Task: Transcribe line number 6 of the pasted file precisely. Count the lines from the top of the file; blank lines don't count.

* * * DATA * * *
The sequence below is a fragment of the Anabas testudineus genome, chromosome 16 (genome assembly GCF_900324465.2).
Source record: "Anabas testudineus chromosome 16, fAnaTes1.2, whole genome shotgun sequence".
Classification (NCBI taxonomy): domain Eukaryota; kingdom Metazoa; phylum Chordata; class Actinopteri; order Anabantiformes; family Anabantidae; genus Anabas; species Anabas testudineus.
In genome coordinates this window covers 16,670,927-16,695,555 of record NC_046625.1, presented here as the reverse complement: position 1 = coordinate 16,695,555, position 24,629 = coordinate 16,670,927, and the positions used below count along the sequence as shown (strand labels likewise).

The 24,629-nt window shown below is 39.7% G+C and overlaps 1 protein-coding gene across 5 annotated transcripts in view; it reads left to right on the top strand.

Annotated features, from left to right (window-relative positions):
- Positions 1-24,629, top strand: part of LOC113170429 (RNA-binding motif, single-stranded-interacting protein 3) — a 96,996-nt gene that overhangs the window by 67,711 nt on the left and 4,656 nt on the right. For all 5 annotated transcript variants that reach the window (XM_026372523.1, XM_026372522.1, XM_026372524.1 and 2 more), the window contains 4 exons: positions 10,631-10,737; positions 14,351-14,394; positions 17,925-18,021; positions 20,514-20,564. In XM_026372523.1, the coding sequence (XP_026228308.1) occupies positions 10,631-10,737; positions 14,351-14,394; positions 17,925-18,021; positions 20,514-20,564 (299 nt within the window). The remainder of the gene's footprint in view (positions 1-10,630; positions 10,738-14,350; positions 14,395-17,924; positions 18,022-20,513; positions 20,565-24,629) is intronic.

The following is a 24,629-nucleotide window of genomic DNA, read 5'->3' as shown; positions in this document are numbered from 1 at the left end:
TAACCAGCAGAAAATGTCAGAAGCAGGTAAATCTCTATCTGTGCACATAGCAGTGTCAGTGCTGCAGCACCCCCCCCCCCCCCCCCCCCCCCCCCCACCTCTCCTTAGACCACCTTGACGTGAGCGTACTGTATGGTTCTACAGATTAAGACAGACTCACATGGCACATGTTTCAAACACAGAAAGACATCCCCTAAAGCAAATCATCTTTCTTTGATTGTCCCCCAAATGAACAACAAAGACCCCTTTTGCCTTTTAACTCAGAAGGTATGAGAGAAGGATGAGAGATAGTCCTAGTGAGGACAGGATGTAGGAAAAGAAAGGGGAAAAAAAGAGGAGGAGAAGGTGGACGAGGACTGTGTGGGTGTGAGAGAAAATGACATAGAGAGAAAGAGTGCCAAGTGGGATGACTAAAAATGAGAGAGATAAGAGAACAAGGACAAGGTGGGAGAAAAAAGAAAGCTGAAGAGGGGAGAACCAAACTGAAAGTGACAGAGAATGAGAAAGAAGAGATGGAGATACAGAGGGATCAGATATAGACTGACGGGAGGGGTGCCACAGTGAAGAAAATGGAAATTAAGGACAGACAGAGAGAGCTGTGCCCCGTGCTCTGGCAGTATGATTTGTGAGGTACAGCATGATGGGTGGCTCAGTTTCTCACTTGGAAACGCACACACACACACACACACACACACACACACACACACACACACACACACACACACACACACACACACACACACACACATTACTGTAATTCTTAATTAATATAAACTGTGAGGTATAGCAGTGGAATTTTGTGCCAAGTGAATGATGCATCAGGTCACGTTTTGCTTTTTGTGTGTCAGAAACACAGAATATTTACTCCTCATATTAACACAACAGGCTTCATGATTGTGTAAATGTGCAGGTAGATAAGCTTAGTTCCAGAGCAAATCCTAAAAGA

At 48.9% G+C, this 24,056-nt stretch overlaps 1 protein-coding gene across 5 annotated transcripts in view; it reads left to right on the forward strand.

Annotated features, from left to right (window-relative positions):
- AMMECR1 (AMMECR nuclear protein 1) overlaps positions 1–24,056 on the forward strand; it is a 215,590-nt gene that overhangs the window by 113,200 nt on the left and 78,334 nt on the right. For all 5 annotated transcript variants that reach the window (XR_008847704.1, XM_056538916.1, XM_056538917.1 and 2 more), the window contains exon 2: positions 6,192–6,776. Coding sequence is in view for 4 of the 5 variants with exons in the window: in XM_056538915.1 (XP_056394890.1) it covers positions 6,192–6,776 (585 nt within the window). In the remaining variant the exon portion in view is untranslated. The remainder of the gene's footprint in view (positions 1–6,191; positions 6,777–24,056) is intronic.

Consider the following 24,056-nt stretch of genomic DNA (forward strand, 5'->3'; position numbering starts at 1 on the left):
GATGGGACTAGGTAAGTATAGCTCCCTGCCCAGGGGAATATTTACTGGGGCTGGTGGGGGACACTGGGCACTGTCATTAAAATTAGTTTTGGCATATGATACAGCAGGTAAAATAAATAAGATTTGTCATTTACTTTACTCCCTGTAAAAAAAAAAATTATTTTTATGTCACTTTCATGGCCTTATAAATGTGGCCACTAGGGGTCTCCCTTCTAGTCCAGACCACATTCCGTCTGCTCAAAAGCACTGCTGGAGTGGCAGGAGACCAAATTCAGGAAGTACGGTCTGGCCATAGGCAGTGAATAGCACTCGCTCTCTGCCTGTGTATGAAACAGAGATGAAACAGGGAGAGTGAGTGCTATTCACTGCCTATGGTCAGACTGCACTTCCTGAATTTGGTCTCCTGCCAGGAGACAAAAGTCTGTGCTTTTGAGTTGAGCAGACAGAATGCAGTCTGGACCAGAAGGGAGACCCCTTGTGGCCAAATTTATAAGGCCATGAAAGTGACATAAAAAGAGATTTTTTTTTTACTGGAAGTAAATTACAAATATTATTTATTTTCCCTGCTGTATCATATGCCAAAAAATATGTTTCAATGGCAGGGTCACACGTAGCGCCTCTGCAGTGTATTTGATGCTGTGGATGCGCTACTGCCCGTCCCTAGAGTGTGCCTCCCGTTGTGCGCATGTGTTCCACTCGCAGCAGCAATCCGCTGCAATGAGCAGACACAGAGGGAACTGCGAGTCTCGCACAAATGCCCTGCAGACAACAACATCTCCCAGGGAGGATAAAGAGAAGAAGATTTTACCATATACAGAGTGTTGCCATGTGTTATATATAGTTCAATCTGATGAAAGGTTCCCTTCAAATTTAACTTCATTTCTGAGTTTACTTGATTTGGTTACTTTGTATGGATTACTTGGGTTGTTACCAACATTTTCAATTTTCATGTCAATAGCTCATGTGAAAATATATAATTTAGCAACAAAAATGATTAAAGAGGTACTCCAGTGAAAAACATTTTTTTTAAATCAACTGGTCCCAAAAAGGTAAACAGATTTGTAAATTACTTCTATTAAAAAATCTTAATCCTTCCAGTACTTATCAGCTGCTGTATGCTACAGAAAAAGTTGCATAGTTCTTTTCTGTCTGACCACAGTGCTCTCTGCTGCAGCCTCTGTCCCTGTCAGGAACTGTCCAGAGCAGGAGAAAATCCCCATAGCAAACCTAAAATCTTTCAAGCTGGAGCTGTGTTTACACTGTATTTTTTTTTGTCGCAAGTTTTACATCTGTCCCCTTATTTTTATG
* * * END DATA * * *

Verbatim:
Annotated features, from left to right (window-relative positions):